The term hospice can be traced back to the Latin word "hospis," meaning both "guest" and "host." Hospice care is given to a person who is terminally ill or, rather, cannot be cured. Instead of offering treatment, therefore, the goal of hospice care is to provide management of pain and symptoms to make the patient as comfortable as possible. Though many religious organizations provide followers with hospice centers, this type of care is particularly prevalent within the Catholic Church. Some Catholic hospices, in fact, have nurses who are nuns or monks. While hospices are continually evolving and improving their approach, this practice has origins that go as far back as the fourth century.
"Hospice" was first used to describe treating terminally ill patients by France's Jeanne Garnier in 1842. The first recorded instance of this tradition, nonetheless, occurred in fourth century Rome when a woman named Fabiola used her personal wealth to care for the sick and dying. Later the Catholic Church established hospice centers that served as way stations for pilgrims traveling to and from the Holy Land. The Knights Hospitallers cared for travelers as well as the sick and dying in Jerusalem, and were recognized as a military order in 1113 by the pope. During the Crusades, soldiers deemed incurable were sent to hospices since they were seen as detrimental to patients in healing centers. According to "Hospice: Practice, Pitfalls, and Promise," however, hospices "passed into history" in the Middle Ages.
Rebirth of Hospices
St. Vincent de Paul is widely recognized as having revived the hospice tradition when, in the 17th century, the Catholic priest founded Sisters of Charity in Paris. While also caring for orphans and the poor, this group dedicated its efforts to helping the sick and dying. In the 1950s, English physician Cicely Saunders revolutionized hospice care through her work with St. Christopher's Hospice. Among her innovations in caring for the sick and dying was the concept of using a team to treat a person which, according to "Hospice: Practice, Pitfalls, and Promise," has "become the foundation for hospice care throughout the world."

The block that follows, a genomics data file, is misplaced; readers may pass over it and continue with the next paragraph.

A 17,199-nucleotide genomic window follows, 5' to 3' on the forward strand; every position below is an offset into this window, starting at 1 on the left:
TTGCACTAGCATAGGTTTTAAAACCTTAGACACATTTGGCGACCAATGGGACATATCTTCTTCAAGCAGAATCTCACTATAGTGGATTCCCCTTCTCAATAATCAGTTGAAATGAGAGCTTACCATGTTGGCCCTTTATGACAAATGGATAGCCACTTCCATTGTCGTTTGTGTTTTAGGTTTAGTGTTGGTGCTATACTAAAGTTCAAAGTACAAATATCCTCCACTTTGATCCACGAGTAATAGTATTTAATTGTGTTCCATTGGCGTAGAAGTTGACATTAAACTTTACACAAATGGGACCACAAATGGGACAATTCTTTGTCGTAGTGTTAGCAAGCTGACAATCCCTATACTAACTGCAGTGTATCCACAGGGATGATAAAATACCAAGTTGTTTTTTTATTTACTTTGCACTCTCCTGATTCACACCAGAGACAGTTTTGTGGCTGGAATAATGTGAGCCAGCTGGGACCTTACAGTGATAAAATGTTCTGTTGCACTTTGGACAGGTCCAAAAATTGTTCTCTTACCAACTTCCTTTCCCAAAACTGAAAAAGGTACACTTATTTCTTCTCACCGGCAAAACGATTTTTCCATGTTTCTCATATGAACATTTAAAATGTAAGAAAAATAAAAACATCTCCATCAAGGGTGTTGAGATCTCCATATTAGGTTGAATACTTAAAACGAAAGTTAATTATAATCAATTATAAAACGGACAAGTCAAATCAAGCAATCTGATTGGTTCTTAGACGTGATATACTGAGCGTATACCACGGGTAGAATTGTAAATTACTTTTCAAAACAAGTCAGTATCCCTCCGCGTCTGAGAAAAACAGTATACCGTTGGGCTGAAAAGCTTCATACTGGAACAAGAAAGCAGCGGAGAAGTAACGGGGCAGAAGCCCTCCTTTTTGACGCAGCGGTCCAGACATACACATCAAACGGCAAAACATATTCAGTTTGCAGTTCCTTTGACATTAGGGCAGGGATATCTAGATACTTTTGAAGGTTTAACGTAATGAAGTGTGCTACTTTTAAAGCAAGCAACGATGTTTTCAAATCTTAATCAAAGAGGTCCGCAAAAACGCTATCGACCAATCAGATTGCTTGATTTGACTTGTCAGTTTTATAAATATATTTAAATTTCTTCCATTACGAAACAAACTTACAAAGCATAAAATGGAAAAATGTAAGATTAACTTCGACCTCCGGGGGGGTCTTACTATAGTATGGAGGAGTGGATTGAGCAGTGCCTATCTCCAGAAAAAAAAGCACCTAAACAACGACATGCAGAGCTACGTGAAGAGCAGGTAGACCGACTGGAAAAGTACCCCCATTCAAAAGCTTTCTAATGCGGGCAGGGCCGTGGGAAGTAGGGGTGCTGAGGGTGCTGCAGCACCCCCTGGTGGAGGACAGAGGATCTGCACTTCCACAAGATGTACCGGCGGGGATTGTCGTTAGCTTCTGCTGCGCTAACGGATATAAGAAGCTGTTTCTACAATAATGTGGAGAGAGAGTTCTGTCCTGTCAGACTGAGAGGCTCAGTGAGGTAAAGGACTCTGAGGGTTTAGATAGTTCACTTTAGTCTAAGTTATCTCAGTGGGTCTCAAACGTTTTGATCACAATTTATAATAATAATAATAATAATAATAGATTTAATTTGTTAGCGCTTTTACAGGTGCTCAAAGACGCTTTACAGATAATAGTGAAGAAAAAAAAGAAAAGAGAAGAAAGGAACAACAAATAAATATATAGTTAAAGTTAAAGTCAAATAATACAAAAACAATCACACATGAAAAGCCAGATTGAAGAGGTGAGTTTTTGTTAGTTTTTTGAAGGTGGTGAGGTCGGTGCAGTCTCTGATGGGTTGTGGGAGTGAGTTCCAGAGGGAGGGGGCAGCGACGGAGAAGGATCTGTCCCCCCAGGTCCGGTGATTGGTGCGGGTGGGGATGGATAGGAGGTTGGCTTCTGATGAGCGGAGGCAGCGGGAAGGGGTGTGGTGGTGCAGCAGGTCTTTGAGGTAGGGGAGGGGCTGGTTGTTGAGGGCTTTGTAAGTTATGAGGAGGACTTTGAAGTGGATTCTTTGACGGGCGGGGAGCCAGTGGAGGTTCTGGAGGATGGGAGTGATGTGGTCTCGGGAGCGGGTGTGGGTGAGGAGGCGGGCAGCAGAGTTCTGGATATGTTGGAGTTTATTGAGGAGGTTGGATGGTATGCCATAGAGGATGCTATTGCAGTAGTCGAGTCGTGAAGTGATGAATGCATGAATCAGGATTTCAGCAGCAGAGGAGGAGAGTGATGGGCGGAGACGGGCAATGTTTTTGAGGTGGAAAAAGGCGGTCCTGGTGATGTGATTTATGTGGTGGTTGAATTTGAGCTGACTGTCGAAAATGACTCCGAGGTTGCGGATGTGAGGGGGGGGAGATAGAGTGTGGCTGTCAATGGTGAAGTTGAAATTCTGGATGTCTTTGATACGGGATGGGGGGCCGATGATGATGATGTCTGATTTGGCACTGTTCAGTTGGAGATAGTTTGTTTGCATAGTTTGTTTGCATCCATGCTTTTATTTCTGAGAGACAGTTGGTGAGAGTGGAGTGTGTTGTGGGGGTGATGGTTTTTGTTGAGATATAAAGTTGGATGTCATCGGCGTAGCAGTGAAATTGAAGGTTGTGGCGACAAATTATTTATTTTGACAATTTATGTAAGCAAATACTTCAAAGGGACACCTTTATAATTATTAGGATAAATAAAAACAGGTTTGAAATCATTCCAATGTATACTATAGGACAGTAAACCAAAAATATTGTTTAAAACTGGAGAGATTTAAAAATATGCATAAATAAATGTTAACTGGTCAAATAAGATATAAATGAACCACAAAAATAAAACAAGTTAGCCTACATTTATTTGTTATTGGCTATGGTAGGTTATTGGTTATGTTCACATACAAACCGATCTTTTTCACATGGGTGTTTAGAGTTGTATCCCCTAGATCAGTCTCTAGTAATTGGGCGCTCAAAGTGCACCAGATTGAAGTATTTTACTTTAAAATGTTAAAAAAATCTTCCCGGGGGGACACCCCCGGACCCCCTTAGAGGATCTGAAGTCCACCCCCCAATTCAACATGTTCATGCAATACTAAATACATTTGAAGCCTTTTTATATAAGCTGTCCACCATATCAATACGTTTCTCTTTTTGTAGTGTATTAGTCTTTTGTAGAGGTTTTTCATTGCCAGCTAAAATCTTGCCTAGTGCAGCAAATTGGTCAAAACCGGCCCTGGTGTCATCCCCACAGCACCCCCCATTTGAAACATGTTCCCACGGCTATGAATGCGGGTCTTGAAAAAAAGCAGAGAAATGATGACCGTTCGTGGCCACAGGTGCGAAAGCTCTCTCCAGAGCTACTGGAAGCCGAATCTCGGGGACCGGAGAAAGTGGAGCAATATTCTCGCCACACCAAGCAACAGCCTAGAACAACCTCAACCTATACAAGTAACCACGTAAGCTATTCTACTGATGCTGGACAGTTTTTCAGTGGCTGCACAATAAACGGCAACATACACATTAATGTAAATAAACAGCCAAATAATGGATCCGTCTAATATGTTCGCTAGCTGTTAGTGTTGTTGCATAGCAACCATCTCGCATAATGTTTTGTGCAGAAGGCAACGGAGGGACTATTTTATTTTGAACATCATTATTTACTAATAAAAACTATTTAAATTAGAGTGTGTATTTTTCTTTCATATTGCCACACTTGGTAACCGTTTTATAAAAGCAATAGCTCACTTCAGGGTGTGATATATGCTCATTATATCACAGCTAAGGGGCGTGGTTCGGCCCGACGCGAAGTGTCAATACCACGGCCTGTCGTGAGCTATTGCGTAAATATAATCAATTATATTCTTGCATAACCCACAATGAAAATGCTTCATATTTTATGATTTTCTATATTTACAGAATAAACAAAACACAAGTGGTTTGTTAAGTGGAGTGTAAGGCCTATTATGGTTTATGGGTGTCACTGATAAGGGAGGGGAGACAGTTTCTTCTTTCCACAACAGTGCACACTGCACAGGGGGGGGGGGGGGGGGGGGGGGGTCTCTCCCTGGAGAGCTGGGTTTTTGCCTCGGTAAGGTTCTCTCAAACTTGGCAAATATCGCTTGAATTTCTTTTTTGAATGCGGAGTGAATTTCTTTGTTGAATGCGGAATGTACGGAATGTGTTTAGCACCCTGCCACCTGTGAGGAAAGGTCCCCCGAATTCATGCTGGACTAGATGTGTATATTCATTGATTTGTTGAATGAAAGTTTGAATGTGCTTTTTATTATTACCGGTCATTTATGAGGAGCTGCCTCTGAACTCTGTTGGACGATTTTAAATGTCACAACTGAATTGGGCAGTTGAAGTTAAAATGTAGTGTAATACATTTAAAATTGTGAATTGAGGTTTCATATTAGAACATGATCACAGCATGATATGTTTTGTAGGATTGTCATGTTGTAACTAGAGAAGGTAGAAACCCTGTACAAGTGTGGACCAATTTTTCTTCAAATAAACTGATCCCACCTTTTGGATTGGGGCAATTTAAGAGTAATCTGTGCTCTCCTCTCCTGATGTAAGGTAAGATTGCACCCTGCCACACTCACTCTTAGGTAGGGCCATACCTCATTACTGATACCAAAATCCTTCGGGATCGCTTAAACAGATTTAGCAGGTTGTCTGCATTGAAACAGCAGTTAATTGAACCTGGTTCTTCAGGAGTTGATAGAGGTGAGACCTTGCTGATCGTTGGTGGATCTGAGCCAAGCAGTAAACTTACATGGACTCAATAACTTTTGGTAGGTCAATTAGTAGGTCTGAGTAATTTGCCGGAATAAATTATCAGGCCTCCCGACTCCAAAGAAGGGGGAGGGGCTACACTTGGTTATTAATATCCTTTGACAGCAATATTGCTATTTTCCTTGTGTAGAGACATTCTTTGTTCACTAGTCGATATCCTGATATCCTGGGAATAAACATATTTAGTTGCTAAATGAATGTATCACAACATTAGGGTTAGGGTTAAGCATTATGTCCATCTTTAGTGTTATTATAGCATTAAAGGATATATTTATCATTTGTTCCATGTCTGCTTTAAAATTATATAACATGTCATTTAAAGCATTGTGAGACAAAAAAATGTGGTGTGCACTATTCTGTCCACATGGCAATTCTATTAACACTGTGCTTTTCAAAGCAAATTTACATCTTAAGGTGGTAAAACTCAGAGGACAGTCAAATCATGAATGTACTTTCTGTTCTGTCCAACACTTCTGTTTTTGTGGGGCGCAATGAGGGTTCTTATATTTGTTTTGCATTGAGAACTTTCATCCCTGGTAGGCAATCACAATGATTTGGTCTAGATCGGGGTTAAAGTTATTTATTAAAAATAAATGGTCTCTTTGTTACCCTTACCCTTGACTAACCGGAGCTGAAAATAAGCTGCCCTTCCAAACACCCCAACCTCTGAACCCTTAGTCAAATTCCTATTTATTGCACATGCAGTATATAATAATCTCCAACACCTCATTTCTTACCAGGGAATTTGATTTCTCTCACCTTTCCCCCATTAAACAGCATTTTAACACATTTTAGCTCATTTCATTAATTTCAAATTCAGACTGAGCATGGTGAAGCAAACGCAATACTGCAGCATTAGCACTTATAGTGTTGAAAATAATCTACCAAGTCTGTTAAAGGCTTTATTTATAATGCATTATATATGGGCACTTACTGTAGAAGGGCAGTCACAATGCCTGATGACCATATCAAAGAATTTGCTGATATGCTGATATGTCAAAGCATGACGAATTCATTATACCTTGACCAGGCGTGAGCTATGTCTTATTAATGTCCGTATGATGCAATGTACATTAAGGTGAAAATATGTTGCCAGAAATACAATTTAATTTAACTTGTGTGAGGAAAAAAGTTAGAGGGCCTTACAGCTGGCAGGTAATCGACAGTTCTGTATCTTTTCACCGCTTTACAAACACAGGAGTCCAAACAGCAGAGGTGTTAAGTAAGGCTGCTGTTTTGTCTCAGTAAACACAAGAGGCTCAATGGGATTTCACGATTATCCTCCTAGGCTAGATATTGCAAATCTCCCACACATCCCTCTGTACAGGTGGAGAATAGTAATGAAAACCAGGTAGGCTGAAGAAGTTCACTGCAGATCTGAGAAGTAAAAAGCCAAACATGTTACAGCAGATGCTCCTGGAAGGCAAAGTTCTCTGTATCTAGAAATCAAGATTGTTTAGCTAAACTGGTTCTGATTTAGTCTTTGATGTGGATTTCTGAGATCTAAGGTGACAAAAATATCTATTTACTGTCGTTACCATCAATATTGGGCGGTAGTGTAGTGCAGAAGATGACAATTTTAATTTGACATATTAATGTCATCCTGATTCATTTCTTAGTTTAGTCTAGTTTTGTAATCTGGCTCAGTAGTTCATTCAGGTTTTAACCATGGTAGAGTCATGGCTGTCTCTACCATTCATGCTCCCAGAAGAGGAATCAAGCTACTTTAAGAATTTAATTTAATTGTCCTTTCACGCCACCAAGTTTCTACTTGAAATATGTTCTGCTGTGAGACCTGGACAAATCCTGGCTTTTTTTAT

In addition to addressing patients' physical needs, hospices provide treatment that is both psychological and spiritual. Family and friends are encouraged to participate in the process with volunteers who not only serve as nurses but also become friends. No patient is turned down and, as Joanne Cleave explains, because hospices are "at the forefront of pain relief research and research into terminal illness," patients can participate in cutting-edge drug trials and treatments. Oral medication is used instead of injections if possible, with workers attempting to prevent pain rather than simply treating it when it appears. In the United States recently, hospice care has shifted outside established centers, with volunteers and workers providing services in patients' homes.
Religious certitude and ethical arguments, though the basis of humanitarian efforts such as hospice care, can sometimes lead to controversy as well as pain and suffering. In 1992, for example, an Italian woman, Eluana Englaro, had been in a persistent vegetative state for 17 years after a car accident. Her father asked for her feeding tubes to be stopped, a decision that would result in her death. The Catholic Church pursued a legal battle against the father on moral grounds, with one Vatican cardinal calling the father's intervention "murder." The deep-seated tradition is of providing care for the sick, no matter how unlikely recovery is. The father won the case and Englaro died four days after her feeding tube.
- The Hospice Choice: In Pursuit of a Peaceful Death; Marcia Lattanzi-Licht and John J. Mahoney
- Hospice: Practice, Pitfalls, and Promise; Stephen R. Connor
- A Glass Darkly: Medicine and Theology in Further Dialogue; David Gareth Jones and R. John Elford
- Christianity: Behaviour, Attitudes & Lifestyles; Joanne Cleave
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